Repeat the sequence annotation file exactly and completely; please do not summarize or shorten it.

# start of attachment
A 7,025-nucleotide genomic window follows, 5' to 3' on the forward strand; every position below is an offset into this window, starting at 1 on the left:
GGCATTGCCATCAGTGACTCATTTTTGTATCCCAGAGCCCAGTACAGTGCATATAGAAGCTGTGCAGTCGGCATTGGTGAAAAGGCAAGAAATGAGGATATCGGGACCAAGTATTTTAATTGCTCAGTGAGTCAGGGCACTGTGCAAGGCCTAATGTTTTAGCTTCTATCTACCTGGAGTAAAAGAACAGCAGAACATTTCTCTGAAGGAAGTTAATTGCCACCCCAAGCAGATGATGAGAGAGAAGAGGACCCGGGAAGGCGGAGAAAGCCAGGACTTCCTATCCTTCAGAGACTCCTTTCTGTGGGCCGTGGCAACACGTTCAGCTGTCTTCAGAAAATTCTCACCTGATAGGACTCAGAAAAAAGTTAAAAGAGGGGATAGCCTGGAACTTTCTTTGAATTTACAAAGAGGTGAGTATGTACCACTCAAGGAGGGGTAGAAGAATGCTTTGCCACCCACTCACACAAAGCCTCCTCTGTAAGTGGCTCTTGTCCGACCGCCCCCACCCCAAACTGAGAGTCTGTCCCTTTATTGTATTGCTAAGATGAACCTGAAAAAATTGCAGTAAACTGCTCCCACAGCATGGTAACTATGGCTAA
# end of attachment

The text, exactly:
A 7,025-nucleotide genomic window follows, 5' to 3' on the forward strand; every position below is an offset into this window, starting at 1 on the left:
GGCATTGCCATCAGTGACTCATTTTTGTATCCCAGAGCCCAGTACAGTGCATATAGAAGCTGTGCAGTCGGCATTGGTGAAAAGGCAAGAAATGAGGATATCGGGACCAAGTATTTTAATTGCTCAGTGAGTCAGGGCACTGTGCAAGGCCTAATGTTTTAGCTTCTATCTACCTGGAGTAAAAGAACAGCAGAACATTTCTCTGAAGGAAGTTAATTGCCACCCCAAGCAGATGATGAGAGAGAAGAGGACCCGGGAAGGCGGAGAAAGCCAGGACTTCCTATCCTTCAGAGACTCCTTTCTGTGGGCCGTGGCAACACGTTCAGCTGTCTTCAGAAAATTCTCACCTGATAGGACTCAGAAAAAAGTTAAAAGAGGGGATAGCCTGGAACTTTCTTTGAATTTACAAAGAGGTGAGTATGTACCACTCAAGGAGGGGTAGAAGAATGCTTTGCCACCCACTCACACAAAGCCTCCTCTGTAAGTGGCTCTTGTCCGACCGCCCCCACCCCAAACTGAGAGTCTGTCCCTTTATTGTATTGCTAAGATGAACCTGAAAAAATTGCAGTAAACTGCTCCCACAGCATGGTAACTATGGCTAA